The Practice of Authentic PLCs
Part I: The Context for Authentic PLCs
Introduction and Format
Much like last year, we will utilize online tools to share and communicate during our learning this summer. Please make sure you have created a Slack account and have joined the TMSLeadership Slack page. We will use the #bookstudy channel for communicating specifically about this book.
I'm looking forward to learning with you!
Chapter 1: The Business of PLCs
Chapter 1 shares the evolution of PLCs over time. The three main tasks:
1. Looking at student work and teacher work.
2. Designing quality common formative assessments.
3. Reviewing and responding to data.
The image above can be found on page 11. It is a powerful image to share with teachers to drive home the point that the PLC process is not linear or sequential - it's a fluid process that ebbs and flows to meet the needs of the PLC within those 3 main functions.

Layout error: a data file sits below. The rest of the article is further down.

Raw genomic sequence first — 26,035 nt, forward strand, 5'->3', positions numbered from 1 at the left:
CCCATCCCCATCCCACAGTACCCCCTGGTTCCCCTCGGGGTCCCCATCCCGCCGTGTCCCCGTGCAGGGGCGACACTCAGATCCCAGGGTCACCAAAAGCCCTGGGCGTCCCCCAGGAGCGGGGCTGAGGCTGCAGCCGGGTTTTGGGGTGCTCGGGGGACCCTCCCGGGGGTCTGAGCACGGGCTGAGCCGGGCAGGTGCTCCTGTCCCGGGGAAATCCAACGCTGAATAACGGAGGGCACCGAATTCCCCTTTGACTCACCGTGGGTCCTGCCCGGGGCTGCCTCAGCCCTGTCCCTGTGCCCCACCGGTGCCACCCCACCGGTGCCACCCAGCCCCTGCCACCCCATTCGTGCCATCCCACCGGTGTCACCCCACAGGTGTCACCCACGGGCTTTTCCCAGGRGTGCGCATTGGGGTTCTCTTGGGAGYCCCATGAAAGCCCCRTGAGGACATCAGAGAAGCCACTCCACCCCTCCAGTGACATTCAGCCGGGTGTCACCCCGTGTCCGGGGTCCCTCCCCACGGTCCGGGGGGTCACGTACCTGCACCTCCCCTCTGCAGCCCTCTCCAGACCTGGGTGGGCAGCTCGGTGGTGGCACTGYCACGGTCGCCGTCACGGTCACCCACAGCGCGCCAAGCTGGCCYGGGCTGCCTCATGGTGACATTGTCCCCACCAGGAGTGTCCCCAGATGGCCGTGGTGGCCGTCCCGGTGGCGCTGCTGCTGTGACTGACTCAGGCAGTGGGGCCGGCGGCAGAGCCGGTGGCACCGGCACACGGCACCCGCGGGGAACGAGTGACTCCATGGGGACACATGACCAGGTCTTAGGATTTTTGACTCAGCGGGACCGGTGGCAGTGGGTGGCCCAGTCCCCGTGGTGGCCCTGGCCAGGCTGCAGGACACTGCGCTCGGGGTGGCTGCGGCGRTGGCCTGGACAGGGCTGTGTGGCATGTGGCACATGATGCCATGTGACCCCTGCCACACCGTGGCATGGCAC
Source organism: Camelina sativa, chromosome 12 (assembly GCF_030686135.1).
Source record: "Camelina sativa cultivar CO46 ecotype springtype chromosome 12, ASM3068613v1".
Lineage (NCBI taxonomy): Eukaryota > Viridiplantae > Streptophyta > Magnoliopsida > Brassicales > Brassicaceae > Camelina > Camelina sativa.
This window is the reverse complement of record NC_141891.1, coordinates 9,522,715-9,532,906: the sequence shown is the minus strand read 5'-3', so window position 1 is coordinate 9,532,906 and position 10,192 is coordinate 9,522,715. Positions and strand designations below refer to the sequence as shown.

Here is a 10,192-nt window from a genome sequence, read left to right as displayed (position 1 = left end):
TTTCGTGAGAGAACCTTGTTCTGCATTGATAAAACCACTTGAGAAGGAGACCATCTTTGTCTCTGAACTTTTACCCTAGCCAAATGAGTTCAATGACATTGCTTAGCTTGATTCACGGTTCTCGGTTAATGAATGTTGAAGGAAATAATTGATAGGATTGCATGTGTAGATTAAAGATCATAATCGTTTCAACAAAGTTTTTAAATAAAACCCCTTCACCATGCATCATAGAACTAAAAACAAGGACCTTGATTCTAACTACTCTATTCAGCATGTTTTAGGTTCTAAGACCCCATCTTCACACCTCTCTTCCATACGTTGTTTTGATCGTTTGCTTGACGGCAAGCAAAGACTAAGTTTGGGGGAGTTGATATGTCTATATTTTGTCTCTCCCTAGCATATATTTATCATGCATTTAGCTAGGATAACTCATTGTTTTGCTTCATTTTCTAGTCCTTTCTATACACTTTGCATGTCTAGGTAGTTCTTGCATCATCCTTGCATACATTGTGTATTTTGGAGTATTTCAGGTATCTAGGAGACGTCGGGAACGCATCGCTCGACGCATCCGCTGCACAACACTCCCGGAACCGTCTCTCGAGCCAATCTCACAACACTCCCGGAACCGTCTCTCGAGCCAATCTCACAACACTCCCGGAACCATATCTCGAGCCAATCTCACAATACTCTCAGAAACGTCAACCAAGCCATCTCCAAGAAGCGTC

How do you think your departments will respond to this flow chart?
The bottom on page 12 states, "PLCs are not so much a thing, as they are a culture." Is the culture at Tidwell such that we can truly collaborate with one another? Across grade levels and content areas? What are potential barriers to this type of collaboration?
Agendas are a key part of the PLC process. How do the steps listed on page 15 compare to how we already function in PLCs?
1) Begin with review of norms.
2) Hear update from person who presented work at the last meeting; sharing changes based on feedback.
3) Task (review student work, problem solve a dilemma, text-based discussion, write common assessment, review data, plan for intervention or design common unit)
4) Debrief task process.
What role do you see the principal playing in PLCs?
Chapter 2: What to do First?
In reading pages 19-24, where do you see Tidwell being in the process of building the foundation for collaboration?
What are the benefits of using group norms? Is there a protocol in Chapter 2 that you see being beneficial to you department PLCs?
Engaging in common readings as a PLC has two powerful benefits:
1) produces common knowledge
2) set a tone of seriousness and scholarliness
Share a recent professional article that you might utilize with your department.